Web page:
Two remarkable outposts of mechanical signalling are the neighbouring West Sussex resorts of Bognor Regis and Littlehampton, which have somehow outlived a re-signalling of the Mid-Sussex Line south of Horsham.
That 2014 exercise saw the elimination of signal boxes at Billingshurst, Pulborough and Amberley, but left the two coastal termini untouched and consequently stuck in a delightful time-warp, as seen in the following photos taken on 22 October 2019.
Loss of the one remaining semaphore controlled by Newhaven Harbour Signal Box means that these are now the only remaining semaphore-signalled locations along the South Coast, apart from Hastings and Deal.
Both Bognor Regis and Littlehampton each have just four remaining semaphore arms, along with a number of shunting discs. In both places these comprise two brackets, with one controlling exit from platforms 1&2 and the other from platforms 3&4.
There, however, the similarity ends, with very different station lay-outs at the two stations, and signal boxes that are from totally different eras.
Littlehampton is controlled by a small Grade II-listed London, Brighton & South Coast Railway box dating from 1886, while the box at Bognor Regis is a 1938-vintage art deco “Odeon” style box, known as a Southern Railway Type 13.
This is reckoned to be amongst the most significant signal box designs of the twentieth century, and is an identical design to the box at Deal, which also retains a handful of semaphore signals.
Bognor Regis station feels a lot more spacious than its neighbour – as seen in the top photo – with carriage sidings alongside the station rather than to the north, as at Littlehampton.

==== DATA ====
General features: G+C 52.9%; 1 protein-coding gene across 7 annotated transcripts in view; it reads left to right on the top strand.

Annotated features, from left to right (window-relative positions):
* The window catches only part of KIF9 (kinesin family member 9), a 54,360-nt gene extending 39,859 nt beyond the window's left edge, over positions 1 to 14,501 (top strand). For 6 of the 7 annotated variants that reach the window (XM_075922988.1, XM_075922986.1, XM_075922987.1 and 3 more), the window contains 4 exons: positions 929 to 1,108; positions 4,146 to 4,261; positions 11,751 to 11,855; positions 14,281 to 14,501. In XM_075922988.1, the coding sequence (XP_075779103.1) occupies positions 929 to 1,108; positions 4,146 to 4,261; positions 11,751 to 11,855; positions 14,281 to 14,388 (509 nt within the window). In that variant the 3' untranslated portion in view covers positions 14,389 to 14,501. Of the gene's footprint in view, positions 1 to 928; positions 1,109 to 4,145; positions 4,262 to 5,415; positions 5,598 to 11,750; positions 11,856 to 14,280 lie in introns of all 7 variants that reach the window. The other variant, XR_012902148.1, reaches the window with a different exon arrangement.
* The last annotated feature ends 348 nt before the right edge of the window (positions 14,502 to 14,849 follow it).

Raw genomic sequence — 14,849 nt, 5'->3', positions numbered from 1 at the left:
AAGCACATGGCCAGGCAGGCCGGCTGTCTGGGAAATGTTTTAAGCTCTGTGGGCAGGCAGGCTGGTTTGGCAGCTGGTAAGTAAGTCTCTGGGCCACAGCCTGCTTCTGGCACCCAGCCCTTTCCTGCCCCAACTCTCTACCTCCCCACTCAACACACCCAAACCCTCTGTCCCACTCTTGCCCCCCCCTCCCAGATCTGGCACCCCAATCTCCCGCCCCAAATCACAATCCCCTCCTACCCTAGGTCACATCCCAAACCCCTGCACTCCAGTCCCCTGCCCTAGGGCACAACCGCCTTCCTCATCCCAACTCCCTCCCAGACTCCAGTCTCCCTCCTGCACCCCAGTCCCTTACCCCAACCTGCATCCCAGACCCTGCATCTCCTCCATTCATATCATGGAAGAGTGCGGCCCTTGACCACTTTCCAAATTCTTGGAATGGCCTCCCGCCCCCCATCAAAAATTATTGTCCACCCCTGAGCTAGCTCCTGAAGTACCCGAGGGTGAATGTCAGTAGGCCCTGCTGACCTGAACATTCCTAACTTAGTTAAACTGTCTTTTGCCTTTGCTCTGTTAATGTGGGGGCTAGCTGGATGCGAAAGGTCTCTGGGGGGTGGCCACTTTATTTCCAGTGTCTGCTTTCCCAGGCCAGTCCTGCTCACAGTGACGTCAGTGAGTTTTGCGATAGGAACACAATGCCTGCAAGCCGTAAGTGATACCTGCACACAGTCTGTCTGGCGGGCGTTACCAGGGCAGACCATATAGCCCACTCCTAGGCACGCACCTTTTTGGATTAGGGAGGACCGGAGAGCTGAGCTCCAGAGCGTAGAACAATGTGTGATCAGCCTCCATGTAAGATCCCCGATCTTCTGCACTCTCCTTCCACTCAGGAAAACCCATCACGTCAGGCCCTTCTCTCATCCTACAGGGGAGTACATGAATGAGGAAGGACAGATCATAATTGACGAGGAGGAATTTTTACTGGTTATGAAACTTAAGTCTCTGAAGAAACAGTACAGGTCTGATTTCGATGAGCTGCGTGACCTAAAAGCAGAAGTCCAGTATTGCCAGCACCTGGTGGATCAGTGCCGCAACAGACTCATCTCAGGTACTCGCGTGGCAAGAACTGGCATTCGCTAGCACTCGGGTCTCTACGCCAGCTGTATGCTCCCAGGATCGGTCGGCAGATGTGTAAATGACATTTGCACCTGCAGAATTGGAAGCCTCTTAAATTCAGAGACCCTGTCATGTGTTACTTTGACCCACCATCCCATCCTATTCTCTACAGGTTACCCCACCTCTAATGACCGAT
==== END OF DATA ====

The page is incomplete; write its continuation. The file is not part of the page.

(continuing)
Its signal box stands at the station throat, some distance north of the platforms, but for a closer view there is a footbridge over the line which can be reached by walking along Longford Road, to the west of the station.
One of the only discernible changes since my last visit here three years ago is that a faded Network SouthEast era name board on the box has been replaced by large lettering, similar to Deal, in what looks like an appropriate period font.
Bognor Regis’ semaphores comprise 008 controlling exit from platform 1 alongside 009 for platform 2, with 010 on platform 3 and 012 on platform 4. At Littlehampton it is 0032 (platform 1) and 0030 (2) – pictured above – then 0036 (3) and 0033 (4).
Adding to the period feel which the semaphores give the two stations are the 43- year old Class 313 units that remain a mainstay of stopping services along the West Coastway route, linking the resorts with Brighton and Portsmouth.
These were a revolutionary design of dual-voltage EMU when introduced in 1976, and ended their days working Great Northern suburban services last month. The 19-strong Southern fleet (313201-220) are the oldest mainland EMUs in Britain, with talk, but no immediate plans, for their replacement.
A brief break from the diet of Class 313 and 377 units was Network Rail’s DR98979 RHTT train, seen here departing platform 4 at Littlehampton on a circuit from Horsham.
Looking at the off-peak service pattern shows an hourly Class 313-operated service arriving at Littlehampton from Portsmouth & Southsea, then shuttling round to Bognor Regis. Next it heads up to the junction at Barnham and back to Bognor, before departing for Littlehampton then returning to Portsmouth.
My new book “Britain’s last mechanical signalling” is out now, and available from publishers Pen & Sword, from good transport bookshops, and from many online retailers.